When I was a boy I used to watch the original Transformers movie on repeat, the poor VHS desperate for the end to come at the hands of its cannibalistic mother. That fate never came. I'm not ashamed to admit that I would hold my finger up to the TV during the film's opening and pretend I was flying through the 'O' of the word 'MOVIE'. For most of my childhood I dreamt of a video game that let me be the Transformers (Hot Rod in particular, but any would do). Transformers Devastation is as close any game has come to realising The Dream.
Devastation is the most fun I've ever had with a Transformers game, yet also a disappointment. Developed by Platinum Games, of Bayonetta and Metal Gear Rising fame, and published by Activision, Devastation is a G1-based third-person action title that blends accomplished melee combo combat and gunplay, wrapping it up in a wonderful cel-shaded appearance that expertly rekindles the memory of the 80s cartoon. Yet I'd finished the campaign in just under four hours.
Devastation initially exhibits all the signs of a must-own brawler: wonderful dodge and parry mechanics, counters, aerial juggles, and brilliant combos that combine to be incredibly satisfying. Playing as one of five Autobots, including Optimus Prime, Bumblebee and Grimlock, each with their own move sets, it's clear a lot of work has gone into the characters. While not playable, there are a tonne of Decepticons, too, coming at you thick and fast over the course of the campaign - some, such as the Constructicons, join together to form massive towering war machines, which is cool.
Combat with guns is less appealing and a nowhere near as visually impressive, but it is somewhat useful: pick the correct tools and you'll prove rather deadly. It's mostly functional, though, and just can't compete with a flurry of thundering blows followed up with a mid-combo transformation and then piledriver as a truck. Your characters will become more deadly over time, too, with a suite of upgrade and perk tools found in 'The Ark' (a zone you can access at set points) and credits able to be exchanged for XP across a multitude of stats. Bizarrely, the game does an incredibly poor job of explaining any of this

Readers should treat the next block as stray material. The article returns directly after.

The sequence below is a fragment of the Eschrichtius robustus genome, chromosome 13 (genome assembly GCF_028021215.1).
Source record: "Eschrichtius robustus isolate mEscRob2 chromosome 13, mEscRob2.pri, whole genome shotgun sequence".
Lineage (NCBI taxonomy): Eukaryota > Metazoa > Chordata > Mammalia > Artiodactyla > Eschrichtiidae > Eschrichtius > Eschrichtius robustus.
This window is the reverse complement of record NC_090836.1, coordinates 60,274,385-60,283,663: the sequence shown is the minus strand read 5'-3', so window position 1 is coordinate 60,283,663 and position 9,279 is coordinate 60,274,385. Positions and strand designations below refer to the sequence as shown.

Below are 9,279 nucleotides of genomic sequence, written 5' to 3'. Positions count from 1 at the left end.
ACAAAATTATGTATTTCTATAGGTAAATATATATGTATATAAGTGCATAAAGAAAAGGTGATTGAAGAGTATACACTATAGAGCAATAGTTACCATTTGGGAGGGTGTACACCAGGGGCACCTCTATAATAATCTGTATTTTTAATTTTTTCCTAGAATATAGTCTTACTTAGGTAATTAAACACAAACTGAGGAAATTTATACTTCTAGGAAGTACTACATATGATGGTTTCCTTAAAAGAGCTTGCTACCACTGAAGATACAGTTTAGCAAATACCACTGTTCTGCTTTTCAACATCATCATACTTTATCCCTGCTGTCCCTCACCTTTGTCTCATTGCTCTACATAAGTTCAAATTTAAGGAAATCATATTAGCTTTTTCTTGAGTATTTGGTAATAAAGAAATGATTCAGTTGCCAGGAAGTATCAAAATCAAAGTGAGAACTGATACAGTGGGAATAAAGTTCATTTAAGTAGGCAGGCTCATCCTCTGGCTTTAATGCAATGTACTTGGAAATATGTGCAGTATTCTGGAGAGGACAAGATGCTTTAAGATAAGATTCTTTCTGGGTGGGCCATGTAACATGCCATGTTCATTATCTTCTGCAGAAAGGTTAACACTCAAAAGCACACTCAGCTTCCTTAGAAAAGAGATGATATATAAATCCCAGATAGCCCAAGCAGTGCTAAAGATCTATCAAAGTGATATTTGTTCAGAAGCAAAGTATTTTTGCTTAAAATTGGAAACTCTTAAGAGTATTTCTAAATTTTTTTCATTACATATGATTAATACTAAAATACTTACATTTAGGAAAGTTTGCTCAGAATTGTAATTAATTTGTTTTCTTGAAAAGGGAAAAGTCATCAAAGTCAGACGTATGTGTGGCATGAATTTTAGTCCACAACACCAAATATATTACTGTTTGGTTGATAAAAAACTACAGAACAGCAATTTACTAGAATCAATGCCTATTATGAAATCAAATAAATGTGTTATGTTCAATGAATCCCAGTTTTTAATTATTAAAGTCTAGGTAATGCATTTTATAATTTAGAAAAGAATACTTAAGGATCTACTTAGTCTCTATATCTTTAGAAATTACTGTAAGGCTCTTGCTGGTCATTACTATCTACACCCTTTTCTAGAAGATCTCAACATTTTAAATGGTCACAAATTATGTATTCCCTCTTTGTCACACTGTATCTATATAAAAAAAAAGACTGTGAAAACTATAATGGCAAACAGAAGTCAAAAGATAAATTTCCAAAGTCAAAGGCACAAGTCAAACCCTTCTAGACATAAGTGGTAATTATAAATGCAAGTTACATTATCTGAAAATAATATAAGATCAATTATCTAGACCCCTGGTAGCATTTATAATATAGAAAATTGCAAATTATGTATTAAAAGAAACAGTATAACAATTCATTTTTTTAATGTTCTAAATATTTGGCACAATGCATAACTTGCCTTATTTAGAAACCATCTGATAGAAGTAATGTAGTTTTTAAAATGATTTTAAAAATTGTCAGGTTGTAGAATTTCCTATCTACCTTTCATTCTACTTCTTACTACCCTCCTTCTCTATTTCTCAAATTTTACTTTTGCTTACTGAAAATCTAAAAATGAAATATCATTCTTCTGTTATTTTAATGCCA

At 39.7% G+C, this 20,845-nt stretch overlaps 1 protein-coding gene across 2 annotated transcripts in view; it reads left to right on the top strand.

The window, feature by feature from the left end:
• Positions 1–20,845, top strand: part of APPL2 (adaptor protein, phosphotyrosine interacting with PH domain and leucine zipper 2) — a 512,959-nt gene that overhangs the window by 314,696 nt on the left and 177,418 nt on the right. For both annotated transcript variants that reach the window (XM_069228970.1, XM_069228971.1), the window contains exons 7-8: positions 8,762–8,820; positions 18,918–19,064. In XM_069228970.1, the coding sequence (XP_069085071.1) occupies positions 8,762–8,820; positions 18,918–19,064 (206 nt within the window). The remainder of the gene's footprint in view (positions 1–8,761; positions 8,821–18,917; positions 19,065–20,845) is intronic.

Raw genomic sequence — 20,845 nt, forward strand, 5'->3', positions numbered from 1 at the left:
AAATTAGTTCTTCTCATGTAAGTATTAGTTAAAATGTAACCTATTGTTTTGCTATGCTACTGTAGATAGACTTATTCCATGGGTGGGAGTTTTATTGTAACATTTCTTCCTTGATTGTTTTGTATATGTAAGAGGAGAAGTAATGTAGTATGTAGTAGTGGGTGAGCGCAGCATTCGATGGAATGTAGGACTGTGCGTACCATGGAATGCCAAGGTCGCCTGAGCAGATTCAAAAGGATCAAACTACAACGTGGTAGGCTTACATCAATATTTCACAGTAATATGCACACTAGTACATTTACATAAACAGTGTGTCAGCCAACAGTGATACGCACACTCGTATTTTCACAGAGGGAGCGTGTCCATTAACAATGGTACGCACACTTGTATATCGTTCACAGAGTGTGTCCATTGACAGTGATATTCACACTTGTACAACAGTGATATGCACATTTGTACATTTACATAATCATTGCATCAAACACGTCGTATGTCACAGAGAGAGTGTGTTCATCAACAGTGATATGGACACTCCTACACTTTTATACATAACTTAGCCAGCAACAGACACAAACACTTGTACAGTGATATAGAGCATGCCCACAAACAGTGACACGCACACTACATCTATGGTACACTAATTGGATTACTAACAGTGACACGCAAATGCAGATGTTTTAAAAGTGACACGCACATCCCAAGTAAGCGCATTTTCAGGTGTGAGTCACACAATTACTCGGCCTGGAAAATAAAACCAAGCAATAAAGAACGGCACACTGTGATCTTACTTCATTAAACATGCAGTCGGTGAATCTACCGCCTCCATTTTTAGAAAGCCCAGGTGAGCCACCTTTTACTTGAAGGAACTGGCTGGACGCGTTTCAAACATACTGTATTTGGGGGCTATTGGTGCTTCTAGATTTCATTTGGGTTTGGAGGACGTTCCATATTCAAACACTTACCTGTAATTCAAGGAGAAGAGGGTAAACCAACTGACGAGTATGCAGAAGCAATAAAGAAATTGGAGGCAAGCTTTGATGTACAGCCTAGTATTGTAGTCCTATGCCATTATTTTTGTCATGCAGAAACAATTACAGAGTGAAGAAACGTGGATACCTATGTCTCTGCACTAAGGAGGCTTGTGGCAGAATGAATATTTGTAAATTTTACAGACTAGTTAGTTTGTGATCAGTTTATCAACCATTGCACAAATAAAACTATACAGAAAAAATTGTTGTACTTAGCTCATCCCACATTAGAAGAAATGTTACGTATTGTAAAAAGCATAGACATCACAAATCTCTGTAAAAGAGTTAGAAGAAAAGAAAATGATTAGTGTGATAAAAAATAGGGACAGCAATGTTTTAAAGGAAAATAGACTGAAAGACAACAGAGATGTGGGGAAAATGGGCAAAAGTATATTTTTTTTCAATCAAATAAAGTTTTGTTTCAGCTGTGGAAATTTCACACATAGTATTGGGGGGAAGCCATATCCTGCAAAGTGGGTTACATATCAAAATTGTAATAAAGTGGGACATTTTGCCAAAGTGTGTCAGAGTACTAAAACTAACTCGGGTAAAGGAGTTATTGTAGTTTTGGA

As I said, the fighting feels top notch and is exactly what I want from Transformers, but the game built around this is basic in the extreme. Rather than playing like a full-on adventure, you get a series of battles in closed off arenas within the game world. You move from zone to zone, but it doesn't feel like an adventure, instead a series of fights bookended with dialogue. Diversity is also an issue, with a small handful of locales being reused. None of this really matters when you're in the midst of a battle, but it does make the whole package feel more akin to a TV episode rather than an epic movie.
Although not flashy compared to the bar-setters on current-gen, Devastation's cel-shaded visuals, crisp resolution and smooth 60fps frame rate all impress, as do the moments of storytelling complete with voice work from Peter Cullen, Frank Welker and others who reprise their original roles. It makes me wonder what the team at Platinum Games could have achieved if given a bigger budget and more time.
If Transformers Devastation's campaign is like a tasty but bare bones BBQ rib, at least a side of fries has been added in the form of Challenge Mode. 50 individual challenges await (once they've all been unlocked), putting you in specific battles in locations from the campaign. Your mileage here will depend on your interest in the combat mechanics and eagerness to give each Autobot a proper runout (I stuck mainly with Prime during the campaign). The goal is the achieve the top rank for each stage, on the hardest difficulty - something that will take hours and hours to do, and for many will be impossible.
So, I'm happy Transformers Devastation exists and thoroughly enjoyed the time I spent with it, but it's not quite the game I imagined as an idealistic child. For one, it's not based on the original animated movie complete with soundtrack. And secondly, it's four hours long. No matter how you spin it, with options Challenge Mode content and numerous playable characters, for £40 I expect more (than meets the eye).
Version Tested: PS4